Q: How can IFS help with regard to these challenges?

A: Well, we do have an integrated business system but the first in this journey is digitalisation and modelling and we have to have the foundations in place. We should start with a good set of financial numbers. Today if I speak to most construction companies and ask them if they know how much they’ve spent on their projects, they’re answer most of the time is maybe or no. This is because they don’t have the information so they rely on others.

For me, step one is to get governance and basic systems to give you an accurate set of information. If you rely on excel spreadsheets then the mentality is not very stable. Transparency is also very important. Information needs to be transparent and accurate. It is only then can you have a stable integrated system.

Q: How has digital transformation been adapted in the construction industry globally?

A: Slowly. It is a journey and I think some countries have adapted faster than others but is has been a very slow process. The real transformation in UK has been through the Government creating better strategies which was about five to 10 years ago. 

We need the industry to waken up and be more modern. If we don’t change and be more modern then we aren’t going to last. So the Government in UK wanted the industry to waken up and realise that they had to change which was the real driver. We need to maintain assets which is very important as well. We need to build them faster and to do this you have to change.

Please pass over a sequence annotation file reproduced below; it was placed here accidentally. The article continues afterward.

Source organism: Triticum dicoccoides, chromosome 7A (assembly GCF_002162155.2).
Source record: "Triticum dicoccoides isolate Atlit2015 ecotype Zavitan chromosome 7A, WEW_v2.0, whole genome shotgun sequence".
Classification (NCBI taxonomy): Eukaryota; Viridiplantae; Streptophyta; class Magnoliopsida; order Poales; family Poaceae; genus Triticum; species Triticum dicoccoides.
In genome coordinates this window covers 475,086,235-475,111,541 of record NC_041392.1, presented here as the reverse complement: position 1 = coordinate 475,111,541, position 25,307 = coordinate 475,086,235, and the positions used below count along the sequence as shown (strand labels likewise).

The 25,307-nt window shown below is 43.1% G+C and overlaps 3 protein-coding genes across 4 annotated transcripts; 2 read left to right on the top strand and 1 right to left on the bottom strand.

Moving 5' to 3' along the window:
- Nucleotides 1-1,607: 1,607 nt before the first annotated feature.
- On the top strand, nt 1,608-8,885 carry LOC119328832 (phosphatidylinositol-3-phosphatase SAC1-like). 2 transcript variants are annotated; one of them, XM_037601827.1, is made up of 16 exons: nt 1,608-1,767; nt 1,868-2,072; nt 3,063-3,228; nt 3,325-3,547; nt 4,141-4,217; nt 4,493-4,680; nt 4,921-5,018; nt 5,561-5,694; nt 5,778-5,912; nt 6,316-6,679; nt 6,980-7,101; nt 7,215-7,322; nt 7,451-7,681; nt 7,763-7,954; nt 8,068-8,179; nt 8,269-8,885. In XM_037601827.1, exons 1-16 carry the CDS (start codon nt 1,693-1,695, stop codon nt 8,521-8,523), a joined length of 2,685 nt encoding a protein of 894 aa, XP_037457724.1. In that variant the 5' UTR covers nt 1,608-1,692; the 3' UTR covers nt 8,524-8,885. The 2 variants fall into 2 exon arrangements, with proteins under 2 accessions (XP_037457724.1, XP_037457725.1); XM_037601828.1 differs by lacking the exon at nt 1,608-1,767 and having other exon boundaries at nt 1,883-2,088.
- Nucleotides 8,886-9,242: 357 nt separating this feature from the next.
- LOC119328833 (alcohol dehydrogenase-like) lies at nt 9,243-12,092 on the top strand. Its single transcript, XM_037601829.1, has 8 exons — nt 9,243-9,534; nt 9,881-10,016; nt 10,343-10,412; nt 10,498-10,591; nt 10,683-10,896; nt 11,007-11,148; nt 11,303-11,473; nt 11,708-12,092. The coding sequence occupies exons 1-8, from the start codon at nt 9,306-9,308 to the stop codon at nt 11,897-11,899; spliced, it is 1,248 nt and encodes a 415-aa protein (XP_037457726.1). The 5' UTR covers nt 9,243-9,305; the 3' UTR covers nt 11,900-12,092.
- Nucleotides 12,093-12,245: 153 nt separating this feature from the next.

Sri Lanka is probably UK five years ago but it’s going to be mundane. It’s a very complex industry which is why it’s a very challenging industry. It’s not going to be an easy process and I think it’s going to take some time before we get to this wonderful digitalised world. We are now at the beginning of this journey. 

Q: Could you share with us a case study of a customer you have been engaged with and as to what you’ve learned from it?

A: Multiplex is the best example, it’s a global construction company and they basically build high rise commercial buildings. They build hospitals and they build residencies. They operate in a number of different countries with their headquarters in Australia. They basically wanted to get a common business system across the whole group. They wanted to have a proper construction centric, commercial and financial system with a common database. So they connected with IFS and they wanted to stay connected global wise with an integrated business system. 

The key message was the success of that project because they recognised at a very senior level the need for transaction and it was a great example of the senior level commitment. You need your business to be agile and to be able to change and adapt, which is what they did. Change of management is the hardest thing in this as people culture is the biggest thing. Having top level commitment is very important and Multiplex did a very good job at that.